{
        m_seq = sequence;
    }

    public IEnumerator<T> GetEnumerator()
    {
        ThrowIfDisposed();

        // Enumerator is built traversing lazy linked list 
        // and forcing it to expand if possible
        var n = EnsureHead();
        while (n != null)
        {
            yield return n.Value;
            n = n.GetNext(true);
        }
    }

    IEnumerator IEnumerable.GetEnumerator()
    {
        return GetEnumerator();
    }

    public void Dispose()
    {
        if (!m_disposed)
        {
            m_disposed = true;

            // As sequence creates enumerator it is responsible 
            // for its disposal
            if (m_enum != null)
            {
                m_enum.Dispose();
                m_enum = null;
            }

            // As it is possible that not all resources were 
            // obtained (for example, inside using statement 
            // only half of lazy evaluated sequence elements 
            // were enumerated and thus only half of resources 
            // obtained) we do not want to obtain them now
            // as they are going to be disposed immediately. 
            // Thus we traverse only through already created 
            // lazy linked list nodes and dispose obtained 
            // resources
            Dispose(m_head);

            m_seq = null;
        }
    }

    private Node<T> EnsureHead()
    {
        // Obtain enumerator once
        if (m_enum == null)
        {
            m_enum = m_seq.GetEnumerator();
            // Try to expand to first element
            if (m_enum.MoveNext())
            {
                // Created node caches current element
                m_head = new Node<T>(m_enum);
            }
        }
        return m_head;
    }

    private void ThrowIfDisposed()
    {
        if (m_disposed)
        {
            throw new ObjectDisposedException("DisposableSequence");
        }
    }

    private static void Dispose(Node<T> h)
    {
        if (h == null)
        {
            return;
        }

        try
        {
            // Disposing resources must be done in the opposite 
            // to usage order. With recursion it will have the 
            // same semantics as nested try{}finally{} blocks.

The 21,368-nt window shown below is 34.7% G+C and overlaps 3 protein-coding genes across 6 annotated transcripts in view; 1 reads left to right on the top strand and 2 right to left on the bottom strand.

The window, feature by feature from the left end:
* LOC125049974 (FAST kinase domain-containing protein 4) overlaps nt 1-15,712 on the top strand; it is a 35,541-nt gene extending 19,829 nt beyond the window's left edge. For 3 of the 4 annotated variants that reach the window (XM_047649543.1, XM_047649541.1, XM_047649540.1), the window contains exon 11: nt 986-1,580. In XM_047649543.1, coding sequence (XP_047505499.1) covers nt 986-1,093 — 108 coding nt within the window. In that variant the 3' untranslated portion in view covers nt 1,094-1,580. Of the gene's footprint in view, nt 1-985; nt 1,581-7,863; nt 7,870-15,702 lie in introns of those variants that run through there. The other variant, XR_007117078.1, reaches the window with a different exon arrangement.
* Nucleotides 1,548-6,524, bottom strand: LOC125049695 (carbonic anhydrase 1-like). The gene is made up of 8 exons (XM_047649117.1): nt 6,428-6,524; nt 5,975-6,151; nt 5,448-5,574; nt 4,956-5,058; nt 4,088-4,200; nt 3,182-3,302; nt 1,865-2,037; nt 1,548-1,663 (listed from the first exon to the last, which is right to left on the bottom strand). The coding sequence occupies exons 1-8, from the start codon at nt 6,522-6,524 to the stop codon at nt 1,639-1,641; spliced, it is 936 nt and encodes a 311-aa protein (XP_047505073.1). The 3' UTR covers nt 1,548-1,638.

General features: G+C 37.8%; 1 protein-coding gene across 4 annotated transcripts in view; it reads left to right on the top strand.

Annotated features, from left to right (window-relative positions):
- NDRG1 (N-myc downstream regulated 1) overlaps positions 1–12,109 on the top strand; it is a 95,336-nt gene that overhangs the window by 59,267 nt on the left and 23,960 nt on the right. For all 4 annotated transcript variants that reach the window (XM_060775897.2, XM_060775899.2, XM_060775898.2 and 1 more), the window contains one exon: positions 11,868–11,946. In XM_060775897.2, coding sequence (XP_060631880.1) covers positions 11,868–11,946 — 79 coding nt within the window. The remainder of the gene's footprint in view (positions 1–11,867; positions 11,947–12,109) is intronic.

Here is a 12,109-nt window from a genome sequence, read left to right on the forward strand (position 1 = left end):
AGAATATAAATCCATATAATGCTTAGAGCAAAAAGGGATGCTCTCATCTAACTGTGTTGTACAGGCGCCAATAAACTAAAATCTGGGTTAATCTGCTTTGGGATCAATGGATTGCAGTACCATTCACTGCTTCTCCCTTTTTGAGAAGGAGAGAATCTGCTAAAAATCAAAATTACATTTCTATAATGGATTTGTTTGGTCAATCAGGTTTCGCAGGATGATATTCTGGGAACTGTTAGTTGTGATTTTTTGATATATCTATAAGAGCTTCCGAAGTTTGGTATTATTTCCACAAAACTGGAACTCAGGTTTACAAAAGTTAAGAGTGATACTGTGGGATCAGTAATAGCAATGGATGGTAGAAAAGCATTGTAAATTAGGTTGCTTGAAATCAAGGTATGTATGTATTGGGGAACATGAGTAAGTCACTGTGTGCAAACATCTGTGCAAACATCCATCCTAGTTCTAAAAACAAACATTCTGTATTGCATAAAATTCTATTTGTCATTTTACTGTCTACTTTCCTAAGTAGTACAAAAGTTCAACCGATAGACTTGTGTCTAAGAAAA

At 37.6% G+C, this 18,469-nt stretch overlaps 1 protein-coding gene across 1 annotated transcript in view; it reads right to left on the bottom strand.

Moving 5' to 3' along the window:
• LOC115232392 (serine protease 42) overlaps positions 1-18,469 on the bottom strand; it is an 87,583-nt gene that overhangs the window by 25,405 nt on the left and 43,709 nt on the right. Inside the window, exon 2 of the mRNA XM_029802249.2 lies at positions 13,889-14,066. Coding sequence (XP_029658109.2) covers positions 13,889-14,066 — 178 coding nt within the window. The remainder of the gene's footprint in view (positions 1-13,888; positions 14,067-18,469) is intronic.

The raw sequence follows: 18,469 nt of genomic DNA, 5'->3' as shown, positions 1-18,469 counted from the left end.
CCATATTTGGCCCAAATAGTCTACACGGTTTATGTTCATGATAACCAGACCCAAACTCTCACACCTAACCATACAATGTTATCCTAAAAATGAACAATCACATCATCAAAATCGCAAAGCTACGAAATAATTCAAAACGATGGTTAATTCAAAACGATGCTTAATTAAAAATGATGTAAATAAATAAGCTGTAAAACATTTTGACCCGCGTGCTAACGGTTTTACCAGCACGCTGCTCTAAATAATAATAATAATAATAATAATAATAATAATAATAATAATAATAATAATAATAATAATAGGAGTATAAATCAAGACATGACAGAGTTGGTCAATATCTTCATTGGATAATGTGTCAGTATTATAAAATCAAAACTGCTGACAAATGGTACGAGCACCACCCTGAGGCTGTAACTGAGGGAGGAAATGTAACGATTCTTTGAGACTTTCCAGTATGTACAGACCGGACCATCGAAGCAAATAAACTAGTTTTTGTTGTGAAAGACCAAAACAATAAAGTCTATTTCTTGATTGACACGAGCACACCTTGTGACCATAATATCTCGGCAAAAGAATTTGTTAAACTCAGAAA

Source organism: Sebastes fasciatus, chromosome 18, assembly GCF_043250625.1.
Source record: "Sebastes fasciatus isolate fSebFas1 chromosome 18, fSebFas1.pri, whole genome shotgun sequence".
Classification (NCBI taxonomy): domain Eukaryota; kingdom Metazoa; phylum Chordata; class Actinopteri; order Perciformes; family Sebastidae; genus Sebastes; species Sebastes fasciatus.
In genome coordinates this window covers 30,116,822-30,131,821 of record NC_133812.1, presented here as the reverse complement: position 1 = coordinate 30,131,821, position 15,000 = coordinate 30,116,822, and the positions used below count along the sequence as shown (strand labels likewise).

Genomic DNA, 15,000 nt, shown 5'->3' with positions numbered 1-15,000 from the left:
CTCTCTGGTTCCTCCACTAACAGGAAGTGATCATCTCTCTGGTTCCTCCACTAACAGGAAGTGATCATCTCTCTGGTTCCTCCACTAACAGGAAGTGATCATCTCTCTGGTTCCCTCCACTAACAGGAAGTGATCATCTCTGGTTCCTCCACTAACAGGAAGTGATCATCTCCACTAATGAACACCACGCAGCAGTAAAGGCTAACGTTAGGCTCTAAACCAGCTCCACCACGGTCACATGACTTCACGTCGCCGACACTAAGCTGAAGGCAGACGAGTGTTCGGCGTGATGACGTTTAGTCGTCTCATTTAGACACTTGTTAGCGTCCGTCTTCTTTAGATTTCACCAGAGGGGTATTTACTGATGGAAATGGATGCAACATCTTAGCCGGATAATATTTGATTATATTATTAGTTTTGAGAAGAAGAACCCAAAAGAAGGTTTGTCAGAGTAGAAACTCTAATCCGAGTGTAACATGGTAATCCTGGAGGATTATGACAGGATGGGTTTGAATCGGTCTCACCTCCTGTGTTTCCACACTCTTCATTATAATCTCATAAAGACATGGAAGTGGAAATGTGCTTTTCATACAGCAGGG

Dispose(h.GetNext(false));
        }
        finally
        {
            h.Value.Dispose();
        }
    }

    class Node<V>
    {
        private readonly V m_value;
        private IEnumerator<V> m_enum;
        private Node<V> m_next;

        public Node(IEnumerator<V> enumerator)
        {
            m_value = enumerator.Current;
            m_enum = enumerator;
        }

        public V Value
        {
            get { return m_value; }
        }

        public Node<V> GetNext(bool force)
        {
            // Expand only if forced and not expanded before
            if (force && m_enum != null)
            {
                if (m_enum.MoveNext())
                {
                    m_next = new Node<V>(m_enum);
                }
                m_enum = null;
            }
            return m_next;
        }
    }
}

Once enumerated resources are memorized inside lazy linked list. It expands only more than already memorized resources are requested.

After putting things together our desired “using” statement usage looks like this

using (var streams = files.Select(file => File.Open(file, FileMode.Open)).AsDisposable())
{
    // streams is IEnumerable<Stream> and IDisposable
}

Enjoy!

Update.

In general it is a good practice to acquire resource right before its usage and dispose it when it is no longer needed otherwise system may experience resources exhaustion.

Described above approach can be used whenever resources should be acquired and disposed together (they all have the same actual usage time) and you do not know number of resources in advance. Otherwise you must use one or more "using" statements and dispose resources as they are no longer needed.

You must carefully consider that even if grouped under a single "using" statement (using described approach) resources have different actual usage time they won't be disposed (unless done explicitly inside "using" statement assuming that multiple calls to Dispose method are allowed) until processing of all resources is completed (holding some of them unnecessarily).